Mental Health and Sexual Minorities

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Many of us feel stressed by the social pressure to conform and the feeling of being different.

Whether it’s ethnicity, gender, sexual identity, or any combination of these things, those of us who are categorized as ‘minorities’ often feel that stressful pressure to conform.

Mental Health and Sexual Minorities

And it’s no wonder. In 2015, a federal judge ruled the 1964 Civil Rights Act was sufficient to protect sexual minorities against discrimination in employment. There is no law in 31 US states that provides protection for transgender people seeking employment.

One example of a stressful situation for a member of a sexual minority is employment discrimination. Others include family, schooling, comfort in public spaces, and parenting.

There isn’t a great deal of data about the direct effects minority sexuality has on mental health, but the amount of research available is slowly growing. Two systematic reviews recently published two studies on the psychological effects that being a member of a homosexual minority in American society today.

A systematic review was published in American Journal of Public Health 2016 and confirmed what many of us knew already: Sexual minorities are more likely than others to commit suicide during their lifetimes. This large-scale and representative study analyzed data from 30 other studies, including more than 21,000 adults of sexual minority. It was found that 20% of the sexual minority adult population had tried suicide, which is one fifth of all those who had data. About 4% of the population attempts suicide. 

The International Review of Psychology’s second review published in 2015 revealed that there was a significantly higher incidence of depression among those who identified themselves as gay, lesbian, or bisexual than among those who identified themselves as heterosexual. Higher chances of depression are higher for those who are younger than the respondents. 

This report reviewed 199 studies that looked at the mental health and well-being of sexual minorities in comparison to heterosexuals. Ninety-eight percent of the studies found that people who don’t identify as straight are at a higher risk of depression and suicide. The research also showed that people who are not heterosexual were more likely to have anxiety disorders and develop drug or alcohol dependence than those who are heterosexual.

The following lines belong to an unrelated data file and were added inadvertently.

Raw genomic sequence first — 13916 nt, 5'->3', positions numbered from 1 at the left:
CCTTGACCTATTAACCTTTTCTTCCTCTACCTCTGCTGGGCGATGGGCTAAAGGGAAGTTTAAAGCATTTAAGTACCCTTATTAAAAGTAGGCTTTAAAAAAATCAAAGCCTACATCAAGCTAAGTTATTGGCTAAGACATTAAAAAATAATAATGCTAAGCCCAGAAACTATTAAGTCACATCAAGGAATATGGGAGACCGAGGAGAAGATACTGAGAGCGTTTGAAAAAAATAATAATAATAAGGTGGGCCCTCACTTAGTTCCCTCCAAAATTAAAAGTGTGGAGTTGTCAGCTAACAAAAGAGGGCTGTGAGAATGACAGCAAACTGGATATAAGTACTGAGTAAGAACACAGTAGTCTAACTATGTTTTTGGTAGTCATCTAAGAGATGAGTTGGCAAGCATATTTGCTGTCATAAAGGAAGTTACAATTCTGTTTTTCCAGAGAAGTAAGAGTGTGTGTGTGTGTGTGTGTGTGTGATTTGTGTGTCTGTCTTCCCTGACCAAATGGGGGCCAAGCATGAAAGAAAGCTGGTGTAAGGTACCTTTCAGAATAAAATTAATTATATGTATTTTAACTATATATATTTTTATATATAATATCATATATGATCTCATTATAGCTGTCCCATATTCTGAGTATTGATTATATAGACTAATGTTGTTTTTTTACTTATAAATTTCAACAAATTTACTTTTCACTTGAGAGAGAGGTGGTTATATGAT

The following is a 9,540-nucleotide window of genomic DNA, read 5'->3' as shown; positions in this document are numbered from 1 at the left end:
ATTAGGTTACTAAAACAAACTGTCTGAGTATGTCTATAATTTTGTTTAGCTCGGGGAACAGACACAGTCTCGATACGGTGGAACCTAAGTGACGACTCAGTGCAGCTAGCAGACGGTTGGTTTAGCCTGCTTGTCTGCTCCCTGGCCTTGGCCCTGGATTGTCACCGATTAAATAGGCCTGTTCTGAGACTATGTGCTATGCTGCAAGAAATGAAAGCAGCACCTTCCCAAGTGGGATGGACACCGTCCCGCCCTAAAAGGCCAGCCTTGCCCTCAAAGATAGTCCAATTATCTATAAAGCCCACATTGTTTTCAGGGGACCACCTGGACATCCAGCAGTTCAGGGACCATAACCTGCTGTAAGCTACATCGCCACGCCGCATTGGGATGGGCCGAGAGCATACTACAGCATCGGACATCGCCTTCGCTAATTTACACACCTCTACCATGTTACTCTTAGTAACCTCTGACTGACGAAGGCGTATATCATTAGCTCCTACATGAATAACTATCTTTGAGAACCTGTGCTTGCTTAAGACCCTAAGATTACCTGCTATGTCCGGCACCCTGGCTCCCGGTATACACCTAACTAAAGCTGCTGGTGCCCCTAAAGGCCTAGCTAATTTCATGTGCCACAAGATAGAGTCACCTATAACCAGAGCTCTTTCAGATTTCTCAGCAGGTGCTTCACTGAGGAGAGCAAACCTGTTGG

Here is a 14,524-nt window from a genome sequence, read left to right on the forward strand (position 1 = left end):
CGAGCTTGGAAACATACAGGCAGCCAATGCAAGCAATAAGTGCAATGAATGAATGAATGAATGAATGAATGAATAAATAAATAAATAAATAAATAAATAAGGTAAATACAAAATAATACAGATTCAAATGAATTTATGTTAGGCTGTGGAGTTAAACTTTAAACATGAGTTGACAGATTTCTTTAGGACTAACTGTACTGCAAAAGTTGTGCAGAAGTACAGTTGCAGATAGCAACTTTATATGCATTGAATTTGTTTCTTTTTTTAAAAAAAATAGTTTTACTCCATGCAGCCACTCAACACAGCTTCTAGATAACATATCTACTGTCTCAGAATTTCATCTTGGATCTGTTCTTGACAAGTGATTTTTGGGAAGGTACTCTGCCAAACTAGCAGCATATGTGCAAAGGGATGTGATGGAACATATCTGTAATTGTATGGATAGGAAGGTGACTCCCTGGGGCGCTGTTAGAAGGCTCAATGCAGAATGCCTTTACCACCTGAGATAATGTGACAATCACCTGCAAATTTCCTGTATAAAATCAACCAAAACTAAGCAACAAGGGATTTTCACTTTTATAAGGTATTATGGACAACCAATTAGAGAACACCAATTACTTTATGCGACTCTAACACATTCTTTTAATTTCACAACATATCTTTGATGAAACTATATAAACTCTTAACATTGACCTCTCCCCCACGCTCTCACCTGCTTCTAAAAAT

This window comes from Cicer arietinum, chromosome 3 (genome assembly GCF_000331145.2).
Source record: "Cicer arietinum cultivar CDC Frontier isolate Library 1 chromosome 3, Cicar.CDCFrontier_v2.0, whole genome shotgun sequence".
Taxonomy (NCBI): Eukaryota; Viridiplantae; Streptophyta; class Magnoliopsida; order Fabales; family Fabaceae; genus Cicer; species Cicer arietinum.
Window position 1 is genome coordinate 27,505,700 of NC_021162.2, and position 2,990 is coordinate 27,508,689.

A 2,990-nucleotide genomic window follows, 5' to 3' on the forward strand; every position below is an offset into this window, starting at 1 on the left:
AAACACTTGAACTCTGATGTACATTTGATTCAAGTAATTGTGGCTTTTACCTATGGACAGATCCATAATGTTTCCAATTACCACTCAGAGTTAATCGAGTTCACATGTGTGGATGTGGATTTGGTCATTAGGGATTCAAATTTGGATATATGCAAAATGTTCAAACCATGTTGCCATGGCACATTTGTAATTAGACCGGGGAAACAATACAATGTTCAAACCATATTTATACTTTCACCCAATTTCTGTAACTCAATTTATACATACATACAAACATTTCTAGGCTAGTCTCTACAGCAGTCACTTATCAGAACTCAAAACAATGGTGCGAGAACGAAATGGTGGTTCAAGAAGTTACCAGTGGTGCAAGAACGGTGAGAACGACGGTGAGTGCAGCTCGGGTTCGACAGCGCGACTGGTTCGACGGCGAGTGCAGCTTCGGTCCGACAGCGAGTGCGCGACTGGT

This information doesn’t feel new. The only thing that’s different is that the evidence is more clearly visible than ever before. Mental health problems can be caused by stigmatization, discrimination, family disapproval and social rejection. 

Janis Whitlock, a research scientist in the Bronfenbrenner Center for Translational Research and Director of the Cornell Research Program on Self-Injury and Recovery, said the following: “It is increasingly clear that sexual orientation and identity are important factors in understanding health and other well-being outcomes. Although the reasons for this are unclear, sensitivity to the relationship between these are critical for protecting vulnerable people and populations.”

The U.S. Center for Disease Control recognized the problem, and sponsored research and programs that addressed it. This included training for teachers, school clubs for members of sexual minority students, and teaching in classrooms about sexual orientation.

This is the key take-home message: People questioning their sexuality and sexual minorities suffer from more mental health problems than the general population. This data calls for new ways of addressing the needs and challenges of transgender, lesbian, gay, bisexual and transgender people.

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